Lastly, an extraordinary film of a suffragette demonstration in London, possibly in Bloomsbury, organised by the WSPU on 18 June 1910. The three minute film is available free of charge on the BFI site here (but do think of joining the BFI, it is a marvellous cause). To think that all this effort and organisation and time went in to denying women something they were obviously going to be granted one day – the vote.  It is unbelievable that it was only a hundred years ago. And to think that ‘our’ author Maud Pember Reeves campaigned for women to have the vote in New Zealand and they were allowed it (funny word, allowed) in 1893. Yet it took Britain another twenty-five years of pointless and agonised argument. But then, plus ça change: HS2, eating a lot of meat, polluting the world with plastic, denying climate change, fire precautions in tower blocks, equal pay, wanting not to be in a union with our European neighbours, closing libraries, to name but a few of the issues which currently preoccupy us – one day they will be resolved and our descendants will see us as intransigeant and old-fashioned as our ancestors who once denied women the vote.


The funeral service for Emily Wilding Davison at St George’s Church, Bloomsbury on 14 June 1913. Five thousand women, wearing suffragette colours, formed a procession that followed the body from Victoria to Kings Cross stations; the brief service was held at St George’s en route.


The People’s Suffrage Foundation had its office in Mecklenburgh Square (the square that is the subject of a forthcoming book by Persephone’s very own Saturday girl Francesca Wade) and in 1910 Virginia Woolf spent a short time addressing envelopes here. Some of the details of the PSF would appear in Night and Day – it was disguised by being moved from Mecklenburgh Square to Russell Square.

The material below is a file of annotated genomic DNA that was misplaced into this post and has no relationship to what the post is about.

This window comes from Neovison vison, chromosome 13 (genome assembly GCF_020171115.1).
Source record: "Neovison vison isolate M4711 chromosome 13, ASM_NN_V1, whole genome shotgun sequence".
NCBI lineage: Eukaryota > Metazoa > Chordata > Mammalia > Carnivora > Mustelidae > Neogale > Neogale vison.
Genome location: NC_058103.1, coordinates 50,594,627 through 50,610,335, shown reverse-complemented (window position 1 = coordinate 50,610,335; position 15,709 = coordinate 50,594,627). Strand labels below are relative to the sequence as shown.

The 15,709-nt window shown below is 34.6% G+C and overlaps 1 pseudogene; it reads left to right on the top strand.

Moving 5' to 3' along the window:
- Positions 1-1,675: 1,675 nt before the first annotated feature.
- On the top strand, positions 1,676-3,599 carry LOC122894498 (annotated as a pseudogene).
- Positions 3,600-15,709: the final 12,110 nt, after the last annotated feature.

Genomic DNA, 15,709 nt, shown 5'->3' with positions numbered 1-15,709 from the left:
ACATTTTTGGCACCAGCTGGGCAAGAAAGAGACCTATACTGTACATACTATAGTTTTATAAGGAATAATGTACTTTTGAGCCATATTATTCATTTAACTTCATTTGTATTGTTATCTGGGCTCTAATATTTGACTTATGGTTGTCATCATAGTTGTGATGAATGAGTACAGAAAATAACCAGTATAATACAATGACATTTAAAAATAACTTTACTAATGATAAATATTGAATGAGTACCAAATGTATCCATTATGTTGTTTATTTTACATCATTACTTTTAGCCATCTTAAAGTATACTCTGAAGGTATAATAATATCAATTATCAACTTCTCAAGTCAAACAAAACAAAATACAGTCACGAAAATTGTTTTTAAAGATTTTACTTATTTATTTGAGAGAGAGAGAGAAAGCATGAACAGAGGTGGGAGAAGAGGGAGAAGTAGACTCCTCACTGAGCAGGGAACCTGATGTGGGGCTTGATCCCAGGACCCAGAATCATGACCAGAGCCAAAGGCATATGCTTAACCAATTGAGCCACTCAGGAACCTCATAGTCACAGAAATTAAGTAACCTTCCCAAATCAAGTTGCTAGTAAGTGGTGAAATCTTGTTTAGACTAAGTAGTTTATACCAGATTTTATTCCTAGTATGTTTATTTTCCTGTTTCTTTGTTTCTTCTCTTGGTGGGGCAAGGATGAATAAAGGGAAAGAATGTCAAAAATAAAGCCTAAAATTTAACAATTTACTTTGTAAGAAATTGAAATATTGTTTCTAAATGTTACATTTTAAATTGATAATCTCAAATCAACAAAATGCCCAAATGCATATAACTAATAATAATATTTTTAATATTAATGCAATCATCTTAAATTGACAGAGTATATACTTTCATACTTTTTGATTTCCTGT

suffragette-national-portrait-gallery-real surveillance pictures

The National Portrait Gallery is showing the 1914 surveillance photographs of suffragettes. There is something deeply shocking about the idea of the police, or rather the Criminal Record Office, secretly photographing women simply because they wanted the vote. The  eight women have been identified and their names are here (scroll down). Also, who would have thought it (then) that 104 years on the photographs would have been at the National Portrait Gallery. The only comfort is that we would have been one of these women. Although when one re-reads the scene of force feeding in our suffragette novel No Surrender, one cannot be quite so complacent about being brave…


Bloomsbury was crucial to the Suffragette movement so we cannot let last week’s great anniversary pass unnoticed by the Persephone Post. First of all, here is Christabel Pankhurst in the office of the WSPU (Women’s Social and Political Union) in Clements Inn in 1910-11. The photograph was taken by a H.Sergeant of Ladbroke Grove and is on the always fascinating Women and Her Sphere blog here. And here, from the same source, is a piece about Clements Inn